From the banks of Yamuna, socially distanced Ramlila premieres on YouTube

In the wake of Covid-19 and with restrictions on big gatherings, the longstanding tradition of Ramlila has found a new way of reaching eager audiences.

On the banks of the Yamuna in Delhi Saturday evening, Ram, Laxman and Hanuman geared up to battle Ravan and win Sita back. Three cameras pointed at them as they readied for the final take of the evening. Starting today, the Ramlila — shot in eight parts over two days — premieres on a YouTube channel, instead of the usual opening night — a three-hour stage show in front of a live audience.

In the wake of Covid-19 and with restrictions on big gatherings, the longstanding tradition of Ramlila has found a new way of reaching eager audiences. One such example is Sanskriti Kala Sangam, which has decided to go digital and has been shooting scenes for two days indoors and on the Yamuna bank. In between takes, actors sprayed sanitiser on their hands, and masks covered the heavy make-up on their faces during breaks.

The director of this Ramlila, Yash Chauhan, who plays the titular role of Ram, told The Indian Express, “We have been doing stage shows for years but this is the first time we are shooting it on camera. The show has been directed in such a way that physical contact is minimal, and dances have been choreographed keeping distance in mind.”

The nine actors of Sanskriti Kala Sangam came together to perform for the first time since the lockdown. Apart from being uploaded on a few YouTube channels, the show will be screened over nine days on a projector at the Diwali Razzmatazz Festival in Canada, said make-up artist Archana Rajput (24).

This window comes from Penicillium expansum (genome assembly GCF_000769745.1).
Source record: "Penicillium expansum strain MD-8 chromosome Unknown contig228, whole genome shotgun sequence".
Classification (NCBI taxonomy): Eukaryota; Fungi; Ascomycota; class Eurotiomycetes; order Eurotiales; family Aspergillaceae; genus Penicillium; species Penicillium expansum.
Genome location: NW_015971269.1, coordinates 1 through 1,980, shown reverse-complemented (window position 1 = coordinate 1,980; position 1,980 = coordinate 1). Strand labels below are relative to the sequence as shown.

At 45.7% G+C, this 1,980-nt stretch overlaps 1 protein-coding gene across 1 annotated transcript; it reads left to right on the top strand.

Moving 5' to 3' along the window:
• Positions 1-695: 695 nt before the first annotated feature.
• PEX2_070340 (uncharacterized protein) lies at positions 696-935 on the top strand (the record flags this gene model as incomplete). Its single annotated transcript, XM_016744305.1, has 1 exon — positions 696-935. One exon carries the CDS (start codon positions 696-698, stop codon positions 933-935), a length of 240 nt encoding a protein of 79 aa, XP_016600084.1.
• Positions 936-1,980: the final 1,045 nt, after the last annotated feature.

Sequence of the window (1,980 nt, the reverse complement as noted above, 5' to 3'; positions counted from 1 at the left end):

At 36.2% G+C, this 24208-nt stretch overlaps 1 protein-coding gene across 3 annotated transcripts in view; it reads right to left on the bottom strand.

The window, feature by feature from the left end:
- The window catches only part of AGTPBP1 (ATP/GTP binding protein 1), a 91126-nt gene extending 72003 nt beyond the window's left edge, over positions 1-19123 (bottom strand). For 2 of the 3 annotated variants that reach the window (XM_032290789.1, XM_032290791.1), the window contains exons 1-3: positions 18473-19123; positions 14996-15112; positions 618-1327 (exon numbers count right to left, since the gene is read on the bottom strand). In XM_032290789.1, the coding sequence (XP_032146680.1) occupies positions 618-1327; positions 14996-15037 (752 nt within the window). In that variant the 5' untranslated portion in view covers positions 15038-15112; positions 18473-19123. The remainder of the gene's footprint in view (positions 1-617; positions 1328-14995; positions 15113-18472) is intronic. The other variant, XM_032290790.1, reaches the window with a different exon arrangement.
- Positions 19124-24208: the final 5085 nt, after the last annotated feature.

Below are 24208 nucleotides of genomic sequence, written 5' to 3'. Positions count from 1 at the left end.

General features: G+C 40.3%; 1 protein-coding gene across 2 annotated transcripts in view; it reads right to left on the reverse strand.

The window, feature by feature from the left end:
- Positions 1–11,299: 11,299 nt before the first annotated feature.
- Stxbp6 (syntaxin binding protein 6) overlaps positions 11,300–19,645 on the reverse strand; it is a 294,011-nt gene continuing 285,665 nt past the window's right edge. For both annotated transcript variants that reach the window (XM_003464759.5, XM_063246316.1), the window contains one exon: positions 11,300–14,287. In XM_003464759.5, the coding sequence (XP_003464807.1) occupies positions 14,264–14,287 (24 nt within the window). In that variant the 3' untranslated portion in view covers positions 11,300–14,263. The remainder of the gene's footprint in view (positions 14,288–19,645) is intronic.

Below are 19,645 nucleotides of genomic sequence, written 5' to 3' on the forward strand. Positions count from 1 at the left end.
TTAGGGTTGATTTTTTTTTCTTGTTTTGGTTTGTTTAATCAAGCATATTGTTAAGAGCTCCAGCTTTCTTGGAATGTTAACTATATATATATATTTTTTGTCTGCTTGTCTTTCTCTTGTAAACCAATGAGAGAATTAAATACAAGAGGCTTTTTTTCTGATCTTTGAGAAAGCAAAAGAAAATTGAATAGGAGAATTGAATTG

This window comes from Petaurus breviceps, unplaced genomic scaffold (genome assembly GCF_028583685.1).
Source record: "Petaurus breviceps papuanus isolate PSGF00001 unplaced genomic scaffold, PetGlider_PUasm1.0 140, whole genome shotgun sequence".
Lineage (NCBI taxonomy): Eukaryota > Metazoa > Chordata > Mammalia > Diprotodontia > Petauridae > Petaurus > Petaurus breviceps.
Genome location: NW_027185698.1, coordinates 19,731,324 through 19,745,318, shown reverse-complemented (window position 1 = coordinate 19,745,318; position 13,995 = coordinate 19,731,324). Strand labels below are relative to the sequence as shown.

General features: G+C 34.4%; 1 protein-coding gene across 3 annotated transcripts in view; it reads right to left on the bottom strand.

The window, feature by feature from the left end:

Changes are plenty this year. There is no green room or make-up room, and a WagonR parked in the vicinity doubles up as the vanity van. The jugalbandi of musicians too will be missing, as there is no live singing this time. As a make-up artist applied chandan dots over the eyebrow of 20-year-old Harshita, who plays Sita, she said, “It is not easy to get ready in a car. As trained classical dancers, we have never performed without a stage and an audience… Back in the day, my grandfather used to play the role of Sita, my father too was a dancer in the Ramlila, and now I am. We are what we are because of the audience… we will miss them.” A trained Kathak dancer, she has been performing in the Ramlila for three years.

Meanwhile, Archana ensures that lipsticks, foundation, eye shadow and rouge for cheeks are not shared between actors and dancers anymore: “Before the lockdown, we had already booked slots in Chennai and Kerala, which had to be cancelled, sadly… Everything is different now.”

Rehearsals too happened online this year. Dancers posted practice videos online, while actors uploaded scenes for feedback. They are ensuring that scenes such as the ones with Ram and Sita together, or Ram meeting his brother Bharat after long are also done with safety measures intact.

Rahul Mishra (23), who plays a monkey, said, “A few of us tried to shoot a play on a terrace and uploaded it on social media but feedback wasn’t great, so I went back home to Varanasi… I came back when I bagged the role of a monkey for this Ramlila. I hope at least this gets more audience.”

As the sun set, the actors packed up, wore their masks, and headed back. Post-production will begin – and soon, it will be available 24×7 on your handset.

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